- Walsh, William Thomas (1 October 1954), Our Lady of Fátima, Random House,
- Junta Freguesia, ed. (2011), História (in Portuguese), Fátima (Ourém), Portugal, retrieved 12 October 2012
- Junta Freguesia, ed. (2011), Caracterização (in Portuguese), Fátima (Ourém), Portugal, retrieved 12 October 2012
- "Association of Towns awarded The Europe Prize". www.czestochowa.um.gov.pl. Retrieved 2009-10-10.
- Trudy Ring (1996), p.245
The Sanctuary of Fátima, in Cova da Iria, is the principal focus of visitors. Annually pilgrims regularly fill the country roads leading to the shrine. Numbers can reach hundreds of the thousands on 13 May and 13 October, the significant dates of the apparitions in Fátima.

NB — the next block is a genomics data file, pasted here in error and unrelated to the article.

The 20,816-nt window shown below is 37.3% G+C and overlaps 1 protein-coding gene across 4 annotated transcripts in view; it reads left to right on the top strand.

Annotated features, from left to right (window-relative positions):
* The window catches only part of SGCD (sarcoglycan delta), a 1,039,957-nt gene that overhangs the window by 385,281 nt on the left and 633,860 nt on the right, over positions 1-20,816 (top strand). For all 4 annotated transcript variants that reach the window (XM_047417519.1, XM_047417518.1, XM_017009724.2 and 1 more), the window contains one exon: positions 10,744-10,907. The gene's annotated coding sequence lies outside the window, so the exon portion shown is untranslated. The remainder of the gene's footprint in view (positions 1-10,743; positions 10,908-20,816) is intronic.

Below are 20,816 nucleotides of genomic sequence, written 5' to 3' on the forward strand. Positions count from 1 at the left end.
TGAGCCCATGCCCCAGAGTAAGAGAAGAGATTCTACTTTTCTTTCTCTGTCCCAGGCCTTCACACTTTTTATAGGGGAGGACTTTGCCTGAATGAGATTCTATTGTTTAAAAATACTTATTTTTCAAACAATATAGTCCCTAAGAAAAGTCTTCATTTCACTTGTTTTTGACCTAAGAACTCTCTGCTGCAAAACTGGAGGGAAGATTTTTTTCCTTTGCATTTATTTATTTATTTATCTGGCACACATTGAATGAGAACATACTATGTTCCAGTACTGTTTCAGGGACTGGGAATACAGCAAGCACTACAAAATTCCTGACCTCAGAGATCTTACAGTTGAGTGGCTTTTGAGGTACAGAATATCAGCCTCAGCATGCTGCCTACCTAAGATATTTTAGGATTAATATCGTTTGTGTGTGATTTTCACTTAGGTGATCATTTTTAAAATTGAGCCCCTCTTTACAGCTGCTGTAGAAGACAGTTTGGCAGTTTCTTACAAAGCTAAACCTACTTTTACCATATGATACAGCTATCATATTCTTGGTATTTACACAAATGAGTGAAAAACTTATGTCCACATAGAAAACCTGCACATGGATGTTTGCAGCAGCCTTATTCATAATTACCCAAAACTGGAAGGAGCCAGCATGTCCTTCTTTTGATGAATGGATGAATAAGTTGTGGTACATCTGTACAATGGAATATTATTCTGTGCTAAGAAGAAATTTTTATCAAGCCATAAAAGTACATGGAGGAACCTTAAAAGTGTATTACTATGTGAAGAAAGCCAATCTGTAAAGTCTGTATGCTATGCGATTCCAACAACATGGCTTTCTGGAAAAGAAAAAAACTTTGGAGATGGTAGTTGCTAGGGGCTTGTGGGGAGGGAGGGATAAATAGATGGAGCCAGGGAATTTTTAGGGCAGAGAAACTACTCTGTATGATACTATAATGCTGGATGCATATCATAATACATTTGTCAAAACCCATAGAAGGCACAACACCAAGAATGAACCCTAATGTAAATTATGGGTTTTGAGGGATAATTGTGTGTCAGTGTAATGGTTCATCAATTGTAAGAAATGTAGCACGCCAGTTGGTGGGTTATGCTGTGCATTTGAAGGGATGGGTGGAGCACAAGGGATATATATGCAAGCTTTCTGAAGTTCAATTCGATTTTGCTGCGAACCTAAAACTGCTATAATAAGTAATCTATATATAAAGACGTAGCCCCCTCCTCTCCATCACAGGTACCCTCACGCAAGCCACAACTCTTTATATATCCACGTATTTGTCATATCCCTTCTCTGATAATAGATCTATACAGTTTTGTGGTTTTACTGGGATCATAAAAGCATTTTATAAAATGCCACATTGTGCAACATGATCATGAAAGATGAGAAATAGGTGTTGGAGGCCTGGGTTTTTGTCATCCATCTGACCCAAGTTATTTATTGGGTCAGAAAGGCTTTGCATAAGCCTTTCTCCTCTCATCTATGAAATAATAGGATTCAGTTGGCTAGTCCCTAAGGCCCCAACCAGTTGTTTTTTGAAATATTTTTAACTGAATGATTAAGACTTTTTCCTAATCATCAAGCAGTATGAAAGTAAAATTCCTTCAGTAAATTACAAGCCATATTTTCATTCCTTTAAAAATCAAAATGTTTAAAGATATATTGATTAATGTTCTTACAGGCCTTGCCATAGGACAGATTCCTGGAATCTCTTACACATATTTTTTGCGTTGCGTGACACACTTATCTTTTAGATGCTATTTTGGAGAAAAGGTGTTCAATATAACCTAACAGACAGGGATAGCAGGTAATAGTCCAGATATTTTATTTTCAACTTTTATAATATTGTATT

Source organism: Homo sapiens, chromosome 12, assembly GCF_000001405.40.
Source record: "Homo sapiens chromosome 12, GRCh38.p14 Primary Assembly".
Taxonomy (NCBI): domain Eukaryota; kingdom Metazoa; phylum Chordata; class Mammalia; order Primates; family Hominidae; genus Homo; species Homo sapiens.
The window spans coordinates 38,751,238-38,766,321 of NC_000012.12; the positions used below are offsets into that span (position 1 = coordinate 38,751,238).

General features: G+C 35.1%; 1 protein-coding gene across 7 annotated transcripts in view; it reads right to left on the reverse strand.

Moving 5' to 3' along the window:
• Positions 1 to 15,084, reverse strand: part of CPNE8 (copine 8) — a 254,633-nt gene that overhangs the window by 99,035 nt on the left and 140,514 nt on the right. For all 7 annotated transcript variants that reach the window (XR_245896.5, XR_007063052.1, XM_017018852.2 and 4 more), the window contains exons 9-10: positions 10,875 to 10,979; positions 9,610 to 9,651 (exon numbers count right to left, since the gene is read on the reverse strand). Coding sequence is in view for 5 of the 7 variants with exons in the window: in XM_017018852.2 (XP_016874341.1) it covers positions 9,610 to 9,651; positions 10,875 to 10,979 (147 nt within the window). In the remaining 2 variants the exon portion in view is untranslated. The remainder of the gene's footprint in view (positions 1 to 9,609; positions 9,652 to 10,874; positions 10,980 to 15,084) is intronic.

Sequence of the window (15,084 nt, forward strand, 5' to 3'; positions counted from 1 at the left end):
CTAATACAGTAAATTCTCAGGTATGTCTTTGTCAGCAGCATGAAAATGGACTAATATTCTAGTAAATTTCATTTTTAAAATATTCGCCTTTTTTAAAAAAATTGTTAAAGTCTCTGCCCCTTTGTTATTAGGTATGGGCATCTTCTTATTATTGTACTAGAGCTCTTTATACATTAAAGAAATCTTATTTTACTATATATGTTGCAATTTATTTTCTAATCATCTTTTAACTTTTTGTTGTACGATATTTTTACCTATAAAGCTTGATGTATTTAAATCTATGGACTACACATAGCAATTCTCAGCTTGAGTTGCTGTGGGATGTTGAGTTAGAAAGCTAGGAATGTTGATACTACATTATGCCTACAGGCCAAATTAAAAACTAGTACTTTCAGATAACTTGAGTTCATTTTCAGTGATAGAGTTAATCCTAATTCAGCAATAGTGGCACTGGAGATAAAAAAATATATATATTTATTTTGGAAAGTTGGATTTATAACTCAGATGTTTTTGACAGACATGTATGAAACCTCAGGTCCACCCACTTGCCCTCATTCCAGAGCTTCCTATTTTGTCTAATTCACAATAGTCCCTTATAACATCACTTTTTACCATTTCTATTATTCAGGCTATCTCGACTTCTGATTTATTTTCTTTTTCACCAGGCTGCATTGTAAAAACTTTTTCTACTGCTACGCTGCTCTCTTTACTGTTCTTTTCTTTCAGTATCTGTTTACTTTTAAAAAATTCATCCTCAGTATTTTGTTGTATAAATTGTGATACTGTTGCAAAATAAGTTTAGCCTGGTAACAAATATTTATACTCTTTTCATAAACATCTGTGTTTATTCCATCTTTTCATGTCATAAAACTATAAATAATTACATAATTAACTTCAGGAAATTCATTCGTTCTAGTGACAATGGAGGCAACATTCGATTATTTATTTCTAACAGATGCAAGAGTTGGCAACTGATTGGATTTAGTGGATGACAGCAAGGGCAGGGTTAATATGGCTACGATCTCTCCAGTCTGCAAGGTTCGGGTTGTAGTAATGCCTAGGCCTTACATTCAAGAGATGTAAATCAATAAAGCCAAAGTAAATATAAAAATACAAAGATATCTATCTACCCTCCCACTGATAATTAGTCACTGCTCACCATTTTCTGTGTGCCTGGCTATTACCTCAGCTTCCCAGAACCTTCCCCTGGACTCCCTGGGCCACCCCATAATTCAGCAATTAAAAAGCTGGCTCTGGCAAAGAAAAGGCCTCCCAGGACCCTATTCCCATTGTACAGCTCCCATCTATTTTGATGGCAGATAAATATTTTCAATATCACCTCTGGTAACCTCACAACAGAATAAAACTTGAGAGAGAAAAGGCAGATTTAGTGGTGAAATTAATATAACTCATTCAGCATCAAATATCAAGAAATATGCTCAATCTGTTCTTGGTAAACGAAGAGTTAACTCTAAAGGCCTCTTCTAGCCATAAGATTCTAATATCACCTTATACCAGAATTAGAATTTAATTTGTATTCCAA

- Chapel of Casal Forte (Portuguese: Capela de Casal Forto)
- Chapel of Lombo de Égua (Portuguese: Capela de Lombo de Égua)
- Chapel of Nossa Senhora da Conceição (Portuguese: Capela da Amoreira/Capela de Nossa Senhora da Conceição)
- Church of Nossa Senhora do Livramento (Portuguese: Capela de Boleiros/Igreja de Nossa Senhora do Livramento)
- Church of Santo António (Portuguese: Igreja Paroquial de Fátima / Igreja Paroquial de Santo António)